I made a few quick and easy birthday cards a few days ago using distress inks, stamps, dies and some sequins.
The color strokes are stamped using the stamp set “Color Wash” by Pink Paislee. The die is from Mama Elephant.
Good Sunday evening! Today I thought I’d write a shortie and give you a DIY post of an idea I got from Jennie (of course) about how to give your die cut sentiments some more dimension.
Instead of cutting your foam squares into tiny little pieces which get stuck everywhere and require at lease one tweezer to even get a grip of, simply cut out the same die a few more times and glue them all together.
Depending on how thick your selected paper is and what result you are looking for, I use about 3-6 cut outs. You can really just glue on one at the time and stop whenever you want.
Try to add just about enough glue on each piece, don’t use a glue that dries super quick, it’s quite tricky to get the pieces to stack up properly sometimes. If you happen to get some excess glue outside I just scrape it off with my tweezer or a tooth pick (my new favorite tool).
Try to squeeze the pieces together before you add the next one, I found it easier to stack them all neat and tidy if the layers got to dry up a bit under some pressure, you do want to make it look solid.
Finish off by adding your top layer and if needed, add some pressure and leave to dry for a while.
As you can see the color of your stacks do matter and can be used as a nice detail or contrast.
I just love doing this on all sentiment dies I use, it’s such an easy way to add dimension, plus the cut out gets really sturdy and less fragile. And it gives a very nice touch to it!
I guess spray glue would be ideal for this, at least if you have very delicate dies. Of course this can be used for any die cuts and not just sentiments. If you add enough pressure and layers they actually feel similar to wood veneer. It’s a great way to use those scraps that are big enough to cut from.
I’m sure this is nothing new but I thought I’d share it as I use it frequently myself and maybe you find some inspiration or ideas for using this technique too!
p.s. This post has also been published on stuckintheglue.com. Skip on over and have a look if you would like to have a look.
So, it’s been a week since we went for a two day scrapbooking crop (well, two and a half for some of us) and we both happened to bring a tiny bit too much stuff this year. I can honestly not remember that I brought this much last year, but on the other hand we only went for one day and I think I was a bit more prepared with plans and stuff. PLANS!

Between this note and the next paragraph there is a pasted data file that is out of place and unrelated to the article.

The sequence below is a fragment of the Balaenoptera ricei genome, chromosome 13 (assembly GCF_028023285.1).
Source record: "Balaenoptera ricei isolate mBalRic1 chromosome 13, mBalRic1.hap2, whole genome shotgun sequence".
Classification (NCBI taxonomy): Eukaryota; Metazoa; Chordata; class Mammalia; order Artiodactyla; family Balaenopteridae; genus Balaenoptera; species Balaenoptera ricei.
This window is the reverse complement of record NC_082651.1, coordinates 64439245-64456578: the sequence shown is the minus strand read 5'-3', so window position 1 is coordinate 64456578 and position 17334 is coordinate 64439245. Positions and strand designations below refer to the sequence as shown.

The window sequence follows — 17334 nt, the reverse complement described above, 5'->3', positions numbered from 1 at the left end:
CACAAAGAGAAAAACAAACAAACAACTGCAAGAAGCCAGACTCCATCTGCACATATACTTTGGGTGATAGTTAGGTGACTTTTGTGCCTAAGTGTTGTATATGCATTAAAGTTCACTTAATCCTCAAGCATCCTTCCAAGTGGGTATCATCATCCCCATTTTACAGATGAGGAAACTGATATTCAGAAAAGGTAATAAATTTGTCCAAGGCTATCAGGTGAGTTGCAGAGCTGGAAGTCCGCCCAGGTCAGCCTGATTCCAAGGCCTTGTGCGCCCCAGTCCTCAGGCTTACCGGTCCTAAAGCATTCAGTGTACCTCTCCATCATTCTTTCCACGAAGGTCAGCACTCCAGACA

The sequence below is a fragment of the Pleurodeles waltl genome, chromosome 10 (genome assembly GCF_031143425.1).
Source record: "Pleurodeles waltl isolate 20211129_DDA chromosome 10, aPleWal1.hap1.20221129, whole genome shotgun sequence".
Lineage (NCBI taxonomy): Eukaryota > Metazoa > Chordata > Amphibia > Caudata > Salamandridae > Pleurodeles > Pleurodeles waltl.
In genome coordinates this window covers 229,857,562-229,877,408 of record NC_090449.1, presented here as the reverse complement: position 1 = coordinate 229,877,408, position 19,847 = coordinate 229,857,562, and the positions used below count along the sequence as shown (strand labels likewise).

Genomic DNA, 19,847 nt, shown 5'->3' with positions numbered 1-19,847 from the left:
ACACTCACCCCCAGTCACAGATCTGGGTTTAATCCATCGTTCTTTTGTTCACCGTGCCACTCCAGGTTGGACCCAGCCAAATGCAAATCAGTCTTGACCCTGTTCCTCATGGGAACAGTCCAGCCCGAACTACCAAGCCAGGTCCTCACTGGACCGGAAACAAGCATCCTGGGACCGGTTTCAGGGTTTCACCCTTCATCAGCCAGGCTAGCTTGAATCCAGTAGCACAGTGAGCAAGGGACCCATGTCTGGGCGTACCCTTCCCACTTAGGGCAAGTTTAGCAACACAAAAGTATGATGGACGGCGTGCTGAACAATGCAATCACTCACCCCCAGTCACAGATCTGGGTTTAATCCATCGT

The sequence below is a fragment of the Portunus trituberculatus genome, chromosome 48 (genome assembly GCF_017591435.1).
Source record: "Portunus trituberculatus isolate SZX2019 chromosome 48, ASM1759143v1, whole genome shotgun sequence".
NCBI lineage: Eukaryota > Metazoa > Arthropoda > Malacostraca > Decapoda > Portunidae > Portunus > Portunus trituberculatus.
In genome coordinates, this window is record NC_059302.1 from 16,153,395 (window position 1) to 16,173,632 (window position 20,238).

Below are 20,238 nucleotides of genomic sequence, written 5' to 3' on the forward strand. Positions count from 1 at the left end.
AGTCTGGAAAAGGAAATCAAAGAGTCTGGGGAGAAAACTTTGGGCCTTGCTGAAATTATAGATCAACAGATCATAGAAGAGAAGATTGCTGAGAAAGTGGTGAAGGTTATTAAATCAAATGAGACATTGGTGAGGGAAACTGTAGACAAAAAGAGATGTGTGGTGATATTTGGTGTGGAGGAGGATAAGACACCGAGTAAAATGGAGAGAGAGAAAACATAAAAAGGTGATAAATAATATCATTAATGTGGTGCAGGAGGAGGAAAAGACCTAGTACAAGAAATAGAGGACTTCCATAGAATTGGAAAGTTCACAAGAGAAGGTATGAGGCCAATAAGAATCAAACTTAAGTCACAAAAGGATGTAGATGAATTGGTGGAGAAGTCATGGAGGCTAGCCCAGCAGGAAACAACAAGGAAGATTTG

Last year I had this album in mind for my new born niece, it was already planned with color schemes, sketches and themes for all 20 pages. So yeah, packing was easy.
This year, on the other hand, was certainly not planned or prepared at all. I’ve been crafting like crazy the few free weekends up until the crop, I had plenty of ideas and projects in mind which also affected my packing and (lack of) planning. I brought so much stuff that I couldn’t even carry it all by myself and asked my mother to drive me to the venue. I filled my largest suitcase (which I normally use for longer vacations), one messenger bag and two or three shopping bags. I even brought some things home after my first day (but brought some other things with me for the next due to some workshops and yeah, I don’t even know..). But on the other hand, I did write down all the things I never (or barely) used;
Things I should consider next year:
To sum things up: I need to have a plan or some projects to focus on. Preferably in a box with all related paper, items, photos or whatever gathered.
If I don’t have any ongoing projects or ideas; find the challenge in bringing only a few items and focus on using them. I will probably buy stuff too, most likely way too much stuff so there will be no need to bring a whole bunch of paper “just in case”.
Leave embellishments at home, just finish any projects after the crop. It will also give me time to move on with a new project and look at the half finished ones later on with new eyes. For some people this seem to help avoid adding just a little bit too much.
I hope some of my babbling will help you (and my future self) make wise decisions before going to a crop, think twice about every item and make time to plan ahead. Don’t pack stuff “just in case” or “what if I get bored or run out of projects?”. You wont.
Even if you would miss something you can always finish the project at home, maybe borrow from someone else or even buy whatever needed (set your own limits, don’t buy anything you already have and find hard to use up. Be smart).
If you go with friends, tell each other what stuff you will bring to avoid ending up with several copies of the same tools, punches, stamps, dies or whatever you know you all have. If you plan to use something very much then I guess it would be a good idea to bring your own just to avoid getting stuck waiting.
Less is more (easy to carry).
I made an album for my niece and her parents to put pictures in. It was supposed to be a christening/name giving gift but they got it a bit earlier since I didn’t want them to forget to take pictures and write down memories each month. It’s my first big album, with 20 12×12 pages. I mostly used the collection Let’s polka, mon amie by Lawnfawn and some other pieces that matched the colors in the collection.
Page 2 – Mom and dad
Page 3 – Waiting for you
Page 4 – Your faces
Page 5 – Peekaboo
Page 6 – The prettiest girl
Page 7 – Look! I can make this on my own
Page 8 – 1 month
Page 9 – 2 months
Page 10 – 3 months
Page 11 – 4 months
Page 12 – 5 months
Page 13 – 6 months
Page 14 – 7 months
Page 15 – 8 months
Page 16 – 9 months
Page 17 – The first Christmas
Page 18 – 10 months
Page 19 – 11 months
Page 20 – 1 year